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Hormaphidinae : Nipponaphidini : Thoracaphis linderae


Thoracaphis linderae

Wax-crusted scale aphid

On this page: Identification & Distribution Other aphids on the same host

Identification & Distribution

Adult apterae of Thoracaphis linderae (see first picture below) are aleyrodiform, flattened and broadly oval, with a dorsum coloured green or reddish-brown, becoming sooty black with age. Published descriptions do not mention wax production, but 3 sets of marginal wax gland plates on each side of the cepalothorax are clearly visible in the first picture below; these produce the ring of wax visible in the second picture. In old specimens wax may completely cover the dorsum. The head is fused with the thorax to give the cephalothorax (= prosoma), which comprises the anterior 80% of body length (in the first picture below the aphids are viewed dorsally, and face upwards). Their eyes are 3-faceted and marginal. The 3-segmented antennae are submarginal, on the underside, shorter than the distance between themselves, reaching the level of the eyes, and nearly as long as hind tibia. The rostrum is short, the apical rostral segment a little longer than segment III, much longer than the tarsus, tapering, about 1.7 times as long as wide. There are many small papillae densely scattered over cephalothorax, and 6 long thick-based (prosomal) hairs on each side arising from the submarginal area of the underside.

Images above by permission, copyright Akihide Koguchi, all rights reserved.

The much-reduced abdomen is short, comprising only about 20% of the body length. It is fused with, and sunken into, the cephalothorax, with the anterior part having 5 faint traces of segmentation and some small papillae. There are also 6 lateral abdominal submarginal hairs on each side, but only the anterior one is long and visible. The siphunculi are very small, visible as small pores on tergite V. The cauda is pale, short, constricted basally, almost straight at the hind margin, with some long hairs. The anal plate is pale, divided, with some very long hairs on each lobe. The subgenital plate is pale, much larger than anal plate, with about 25 long hairs along the hind margin. The body length of adult Thoracaphis linderae apterae is 1.8-2.0 mm.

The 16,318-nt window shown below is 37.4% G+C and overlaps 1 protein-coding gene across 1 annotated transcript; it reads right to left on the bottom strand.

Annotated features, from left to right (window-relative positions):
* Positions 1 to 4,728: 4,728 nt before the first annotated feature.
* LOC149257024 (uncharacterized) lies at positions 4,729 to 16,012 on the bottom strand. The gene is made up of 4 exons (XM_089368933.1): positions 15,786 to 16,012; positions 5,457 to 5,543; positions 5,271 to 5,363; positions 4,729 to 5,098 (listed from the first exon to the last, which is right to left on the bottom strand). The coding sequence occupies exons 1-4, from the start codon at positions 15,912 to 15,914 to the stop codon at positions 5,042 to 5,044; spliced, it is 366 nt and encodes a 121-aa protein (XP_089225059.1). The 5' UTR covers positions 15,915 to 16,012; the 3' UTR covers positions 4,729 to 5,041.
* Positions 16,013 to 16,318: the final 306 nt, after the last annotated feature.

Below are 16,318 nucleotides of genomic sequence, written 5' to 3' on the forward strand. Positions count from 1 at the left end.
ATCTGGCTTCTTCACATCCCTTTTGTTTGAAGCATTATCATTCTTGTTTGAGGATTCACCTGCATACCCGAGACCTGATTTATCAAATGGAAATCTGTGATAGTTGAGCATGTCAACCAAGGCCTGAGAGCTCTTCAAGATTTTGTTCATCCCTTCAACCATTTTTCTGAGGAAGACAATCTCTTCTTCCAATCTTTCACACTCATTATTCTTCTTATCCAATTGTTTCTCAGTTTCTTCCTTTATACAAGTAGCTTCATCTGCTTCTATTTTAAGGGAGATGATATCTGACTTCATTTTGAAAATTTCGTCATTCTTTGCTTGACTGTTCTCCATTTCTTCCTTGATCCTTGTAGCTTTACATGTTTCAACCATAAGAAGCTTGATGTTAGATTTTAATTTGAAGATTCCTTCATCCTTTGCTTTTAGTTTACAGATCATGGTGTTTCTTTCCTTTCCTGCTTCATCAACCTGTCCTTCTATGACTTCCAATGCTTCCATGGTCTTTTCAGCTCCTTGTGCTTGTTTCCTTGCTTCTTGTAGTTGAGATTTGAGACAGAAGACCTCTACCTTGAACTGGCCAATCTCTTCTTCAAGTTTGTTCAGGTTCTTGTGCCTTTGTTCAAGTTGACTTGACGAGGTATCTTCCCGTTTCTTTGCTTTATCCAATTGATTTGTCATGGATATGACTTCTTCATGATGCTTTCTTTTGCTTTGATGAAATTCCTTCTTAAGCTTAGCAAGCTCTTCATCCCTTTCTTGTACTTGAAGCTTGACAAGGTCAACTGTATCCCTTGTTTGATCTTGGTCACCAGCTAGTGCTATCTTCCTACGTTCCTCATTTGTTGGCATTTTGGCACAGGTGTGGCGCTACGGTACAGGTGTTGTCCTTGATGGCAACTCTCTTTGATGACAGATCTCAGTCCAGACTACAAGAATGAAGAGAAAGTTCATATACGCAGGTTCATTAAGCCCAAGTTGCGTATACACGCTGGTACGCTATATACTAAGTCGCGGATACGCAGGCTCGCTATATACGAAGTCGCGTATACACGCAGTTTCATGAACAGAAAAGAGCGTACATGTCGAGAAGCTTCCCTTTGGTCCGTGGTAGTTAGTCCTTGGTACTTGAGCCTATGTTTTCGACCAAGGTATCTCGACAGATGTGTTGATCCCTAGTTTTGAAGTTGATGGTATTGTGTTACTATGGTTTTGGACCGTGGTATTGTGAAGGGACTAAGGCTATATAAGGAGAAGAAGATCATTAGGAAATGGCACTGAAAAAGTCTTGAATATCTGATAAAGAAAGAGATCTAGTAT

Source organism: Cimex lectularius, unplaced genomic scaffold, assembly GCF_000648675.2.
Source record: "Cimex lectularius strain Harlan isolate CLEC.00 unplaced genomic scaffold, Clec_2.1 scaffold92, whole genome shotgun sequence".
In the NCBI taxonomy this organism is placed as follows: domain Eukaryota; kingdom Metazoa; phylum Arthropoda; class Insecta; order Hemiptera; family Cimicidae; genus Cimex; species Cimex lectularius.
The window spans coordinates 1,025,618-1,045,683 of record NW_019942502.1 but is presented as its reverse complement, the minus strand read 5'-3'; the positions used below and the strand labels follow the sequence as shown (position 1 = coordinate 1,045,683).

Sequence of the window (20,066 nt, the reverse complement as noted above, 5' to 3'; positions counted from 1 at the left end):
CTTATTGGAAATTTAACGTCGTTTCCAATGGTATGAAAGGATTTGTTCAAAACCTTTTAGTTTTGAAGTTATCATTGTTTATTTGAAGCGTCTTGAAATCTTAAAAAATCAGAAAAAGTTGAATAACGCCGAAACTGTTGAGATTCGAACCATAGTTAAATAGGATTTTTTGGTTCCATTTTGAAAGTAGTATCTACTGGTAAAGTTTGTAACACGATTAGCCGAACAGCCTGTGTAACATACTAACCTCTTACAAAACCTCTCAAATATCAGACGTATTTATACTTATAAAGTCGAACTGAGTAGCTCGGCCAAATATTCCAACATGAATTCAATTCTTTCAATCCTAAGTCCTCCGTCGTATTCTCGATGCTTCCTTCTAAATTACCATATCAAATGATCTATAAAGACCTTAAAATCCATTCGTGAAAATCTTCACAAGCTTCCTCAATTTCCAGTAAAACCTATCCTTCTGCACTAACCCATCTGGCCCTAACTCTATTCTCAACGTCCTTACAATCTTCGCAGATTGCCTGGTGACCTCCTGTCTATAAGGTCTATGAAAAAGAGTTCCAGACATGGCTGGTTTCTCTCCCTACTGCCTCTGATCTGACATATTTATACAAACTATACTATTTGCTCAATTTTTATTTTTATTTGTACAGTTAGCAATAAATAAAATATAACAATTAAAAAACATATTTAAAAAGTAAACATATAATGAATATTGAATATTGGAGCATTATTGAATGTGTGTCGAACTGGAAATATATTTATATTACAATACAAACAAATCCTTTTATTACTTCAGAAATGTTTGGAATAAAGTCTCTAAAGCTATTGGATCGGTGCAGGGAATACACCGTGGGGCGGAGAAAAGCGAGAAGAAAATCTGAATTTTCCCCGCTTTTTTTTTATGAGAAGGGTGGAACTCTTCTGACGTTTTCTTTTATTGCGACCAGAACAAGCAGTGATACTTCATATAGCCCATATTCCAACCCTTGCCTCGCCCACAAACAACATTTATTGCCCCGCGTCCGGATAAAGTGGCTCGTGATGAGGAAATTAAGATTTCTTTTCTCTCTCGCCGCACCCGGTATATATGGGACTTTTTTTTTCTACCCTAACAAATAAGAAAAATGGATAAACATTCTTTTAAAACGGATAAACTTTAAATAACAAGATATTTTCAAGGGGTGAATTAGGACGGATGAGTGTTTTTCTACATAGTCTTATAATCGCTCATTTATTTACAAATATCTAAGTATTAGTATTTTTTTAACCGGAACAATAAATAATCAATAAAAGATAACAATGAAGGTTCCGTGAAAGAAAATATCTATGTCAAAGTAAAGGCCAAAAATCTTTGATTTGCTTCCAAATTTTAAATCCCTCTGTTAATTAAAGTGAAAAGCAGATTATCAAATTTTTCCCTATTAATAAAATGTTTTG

Images above by permission, copyright Akihide Koguchi, all rights reserved.

Whilst Thoracaphis linderae alatae have been recorded (Shinji, 1926) we are unable to find a description of this morph. Immature Thoracaphis linderae (see the pictures above) have the anterior dorsum rather more strongly sclerotized than other parts. Numerous long wax tendrils arise from the margin of their cephalothorax and abdomen.

Image above by permission, copyright Akihide Koguchi, all rights reserved.

Note: Most, if not all, aphids in the old colony shown above appear to be dead - wax rings mark the locations of previous aphids.

Thoracaphis linderae feeds on the twigs and stems of Lindera species. Alatae have been collected in May. The life cycle is uncertain. Most Thoracaphis species are thought to have had winter hazel (Distylium) as their primary host in the past, but are now only known from parthenogenetic generations on the secondary host. Shinji (1926) found presumed fundatrices on Lindera, but Aoki (pers. comm.) notes these may merely be apterous adults. Thoracaphis linderae is only known to occur in Japan.


Other aphids on the same host

Primary host

The primary host of Thoracaphis linderae, like all Thoracaphis and most Nipponaphidini species, is unknown - assuming such exists. All Nipponaphidini species whose primary hosts are known use two just two species of winter hazels, Distylium racemosum & Distylium stellare (Yeh, 2009).

Of these, Distylium racemosum is the most likely being also native to Japan, whereas Distylium stellare has a more southerly distribution.

Secondary hosts

Thoracaphis linderae has been recorded from 4 species of spicebush (Lindera praecox, Lindera triloba, Lindera umbellata and, from this report, Lindera obtusiloba).


We are especially grateful to Akihide Koguchi for allowing us to reproduce the images of Thoracaphis linderae from his blog page, and to Dr Shigeyuki Aoki for confirming the identification and providing helpful advice.

We have used the keys and species accounts from Takahashi (1965) along with information from Roger Blackman & Victor Eastop in Aphids on Worlds Plants. We fully acknowledge these authors as the source for the (summarized) taxonomic information we have presented. Any errors in identification or information are ours alone, and we would be very grateful for any corrections. For assistance on the terms used for aphid morphology we suggest the figure provided by Blackman & Eastop (2006).

Useful weblinks


  • Shinji, O. (1926). [Description of a new species of Thoracaphis.] Zool. Mag., Tokyo 38, 359-361.

  • Takahashi, R. (1958). Thoracaphis and some related new genera of Japan. Insecta Matsumurana 22 7-14. Full text

  • Yeh, H.-T. (2009). Biosystematics and molecular phylogeny of the Hormaphidinae (Hemiptera: Aphididae) in Taiwan, Ph.D. thesis, National Taiwan University.